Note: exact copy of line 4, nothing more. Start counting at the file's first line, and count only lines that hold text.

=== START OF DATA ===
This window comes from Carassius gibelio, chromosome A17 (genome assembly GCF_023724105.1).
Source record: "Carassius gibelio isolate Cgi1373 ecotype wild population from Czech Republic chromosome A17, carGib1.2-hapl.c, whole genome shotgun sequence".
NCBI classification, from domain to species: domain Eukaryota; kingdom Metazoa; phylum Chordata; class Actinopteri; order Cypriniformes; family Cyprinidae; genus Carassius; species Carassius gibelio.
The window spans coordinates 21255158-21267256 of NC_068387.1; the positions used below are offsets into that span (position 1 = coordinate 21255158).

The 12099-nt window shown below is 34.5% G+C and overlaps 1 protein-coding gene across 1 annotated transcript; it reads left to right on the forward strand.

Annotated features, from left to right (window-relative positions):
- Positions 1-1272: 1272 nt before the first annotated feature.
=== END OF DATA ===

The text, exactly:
The window spans coordinates 21255158-21267256 of NC_068387.1; the positions used below are offsets into that span (position 1 = coordinate 21255158).